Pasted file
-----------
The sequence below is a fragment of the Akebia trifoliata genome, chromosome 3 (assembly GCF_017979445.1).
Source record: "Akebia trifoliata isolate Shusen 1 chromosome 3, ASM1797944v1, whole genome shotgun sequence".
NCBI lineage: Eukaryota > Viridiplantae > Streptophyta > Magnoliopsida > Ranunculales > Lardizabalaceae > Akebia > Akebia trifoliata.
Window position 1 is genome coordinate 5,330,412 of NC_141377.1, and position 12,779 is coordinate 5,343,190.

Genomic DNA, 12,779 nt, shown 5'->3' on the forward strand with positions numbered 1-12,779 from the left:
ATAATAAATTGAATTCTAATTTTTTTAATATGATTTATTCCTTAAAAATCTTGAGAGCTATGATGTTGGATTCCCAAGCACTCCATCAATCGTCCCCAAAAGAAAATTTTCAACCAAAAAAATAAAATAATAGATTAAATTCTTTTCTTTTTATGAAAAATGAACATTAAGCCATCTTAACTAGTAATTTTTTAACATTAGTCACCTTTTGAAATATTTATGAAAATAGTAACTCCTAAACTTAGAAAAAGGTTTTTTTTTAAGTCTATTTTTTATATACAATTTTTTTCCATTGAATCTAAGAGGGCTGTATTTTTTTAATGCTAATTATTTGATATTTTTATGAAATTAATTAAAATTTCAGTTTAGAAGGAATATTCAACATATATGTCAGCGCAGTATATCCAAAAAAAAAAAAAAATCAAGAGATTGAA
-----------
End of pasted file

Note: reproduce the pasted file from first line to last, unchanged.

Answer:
The sequence below is a fragment of the Akebia trifoliata genome, chromosome 3 (assembly GCF_017979445.1).
Source record: "Akebia trifoliata isolate Shusen 1 chromosome 3, ASM1797944v1, whole genome shotgun sequence".
NCBI lineage: Eukaryota > Viridiplantae > Streptophyta > Magnoliopsida > Ranunculales > Lardizabalaceae > Akebia > Akebia trifoliata.
Window position 1 is genome coordinate 5,330,412 of NC_141377.1, and position 12,779 is coordinate 5,343,190.

Genomic DNA, 12,779 nt, shown 5'->3' on the forward strand with positions numbered 1-12,779 from the left:
ATAATAAATTGAATTCTAATTTTTTTAATATGATTTATTCCTTAAAAATCTTGAGAGCTATGATGTTGGATTCCCAAGCACTCCATCAATCGTCCCCAAAAGAAAATTTTCAACCAAAAAAATAAAATAATAGATTAAATTCTTTTCTTTTTATGAAAAATGAACATTAAGCCATCTTAACTAGTAATTTTTTAACATTAGTCACCTTTTGAAATATTTATGAAAATAGTAACTCCTAAACTTAGAAAAAGGTTTTTTTTTAAGTCTATTTTTTATATACAATTTTTTTCCATTGAATCTAAGAGGGCTGTATTTTTTTAATGCTAATTATTTGATATTTTTATGAAATTAATTAAAATTTCAGTTTAGAAGGAATATTCAACATATATGTCAGCGCAGTATATCCAAAAAAAAAAAAAAATCAAGAGATTGAA